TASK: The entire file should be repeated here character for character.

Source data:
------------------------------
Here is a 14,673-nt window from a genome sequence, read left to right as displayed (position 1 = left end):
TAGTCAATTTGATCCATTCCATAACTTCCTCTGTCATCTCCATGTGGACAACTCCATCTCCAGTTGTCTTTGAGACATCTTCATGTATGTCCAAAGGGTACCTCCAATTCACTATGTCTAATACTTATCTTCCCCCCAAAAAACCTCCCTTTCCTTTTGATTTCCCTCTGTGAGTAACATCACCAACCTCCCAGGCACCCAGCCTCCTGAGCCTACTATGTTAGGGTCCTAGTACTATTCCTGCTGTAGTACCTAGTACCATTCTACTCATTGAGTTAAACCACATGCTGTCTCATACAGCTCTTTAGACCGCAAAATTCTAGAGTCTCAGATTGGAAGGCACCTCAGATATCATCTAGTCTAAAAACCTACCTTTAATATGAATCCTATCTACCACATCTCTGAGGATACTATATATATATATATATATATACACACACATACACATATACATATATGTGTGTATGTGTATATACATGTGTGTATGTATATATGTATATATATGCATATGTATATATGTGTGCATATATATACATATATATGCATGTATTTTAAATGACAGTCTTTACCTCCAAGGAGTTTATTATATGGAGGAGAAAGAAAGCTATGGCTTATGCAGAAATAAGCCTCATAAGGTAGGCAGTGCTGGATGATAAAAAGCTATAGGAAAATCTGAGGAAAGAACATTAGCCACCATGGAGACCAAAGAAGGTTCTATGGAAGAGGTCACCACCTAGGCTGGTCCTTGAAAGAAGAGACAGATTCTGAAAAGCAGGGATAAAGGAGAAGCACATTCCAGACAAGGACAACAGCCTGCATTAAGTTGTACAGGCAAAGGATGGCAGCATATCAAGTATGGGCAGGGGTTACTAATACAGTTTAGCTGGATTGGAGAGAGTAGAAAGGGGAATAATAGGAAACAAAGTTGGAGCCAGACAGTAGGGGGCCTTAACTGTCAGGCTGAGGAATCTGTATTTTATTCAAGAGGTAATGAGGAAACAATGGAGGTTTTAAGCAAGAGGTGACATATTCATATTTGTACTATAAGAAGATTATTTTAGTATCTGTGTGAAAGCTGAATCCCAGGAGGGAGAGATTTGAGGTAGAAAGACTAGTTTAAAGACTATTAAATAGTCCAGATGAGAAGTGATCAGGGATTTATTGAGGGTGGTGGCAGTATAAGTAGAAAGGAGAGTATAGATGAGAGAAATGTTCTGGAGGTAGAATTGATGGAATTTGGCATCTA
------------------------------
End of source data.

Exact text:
Here is a 14,673-nt window from a genome sequence, read left to right as displayed (position 1 = left end):
TAGTCAATTTGATCCATTCCATAACTTCCTCTGTCATCTCCATGTGGACAACTCCATCTCCAGTTGTCTTTGAGACATCTTCATGTATGTCCAAAGGGTACCTCCAATTCACTATGTCTAATACTTATCTTCCCCCCAAAAAACCTCCCTTTCCTTTTGATTTCCCTCTGTGAGTAACATCACCAACCTCCCAGGCACCCAGCCTCCTGAGCCTACTATGTTAGGGTCCTAGTACTATTCCTGCTGTAGTACCTAGTACCATTCTACTCATTGAGTTAAACCACATGCTGTCTCATACAGCTCTTTAGACCGCAAAATTCTAGAGTCTCAGATTGGAAGGCACCTCAGATATCATCTAGTCTAAAAACCTACCTTTAATATGAATCCTATCTACCACATCTCTGAGGATACTATATATATATATATATATATACACACACATACACATATACATATATGTGTGTATGTGTATATACATGTGTGTATGTATATATGTATATATATGCATATGTATATATGTGTGCATATATATACATATATATGCATGTATTTTAAATGACAGTCTTTACCTCCAAGGAGTTTATTATATGGAGGAGAAAGAAAGCTATGGCTTATGCAGAAATAAGCCTCATAAGGTAGGCAGTGCTGGATGATAAAAAGCTATAGGAAAATCTGAGGAAAGAACATTAGCCACCATGGAGACCAAAGAAGGTTCTATGGAAGAGGTCACCACCTAGGCTGGTCCTTGAAAGAAGAGACAGATTCTGAAAAGCAGGGATAAAGGAGAAGCACATTCCAGACAAGGACAACAGCCTGCATTAAGTTGTACAGGCAAAGGATGGCAGCATATCAAGTATGGGCAGGGGTTACTAATACAGTTTAGCTGGATTGGAGAGAGTAGAAAGGGGAATAATAGGAAACAAAGTTGGAGCCAGACAGTAGGGGGCCTTAACTGTCAGGCTGAGGAATCTGTATTTTATTCAAGAGGTAATGAGGAAACAATGGAGGTTTTAAGCAAGAGGTGACATATTCATATTTGTACTATAAGAAGATTATTTTAGTATCTGTGTGAAAGCTGAATCCCAGGAGGGAGAGATTTGAGGTAGAAAGACTAGTTTAAAGACTATTAAATAGTCCAGATGAGAAGTGATCAGGGATTTATTGAGGGTGGTGGCAGTATAAGTAGAAAGGAGAGTATAGATGAGAGAAATGTTCTGGAGGTAGAATTGATGGAATTTGGCATCTA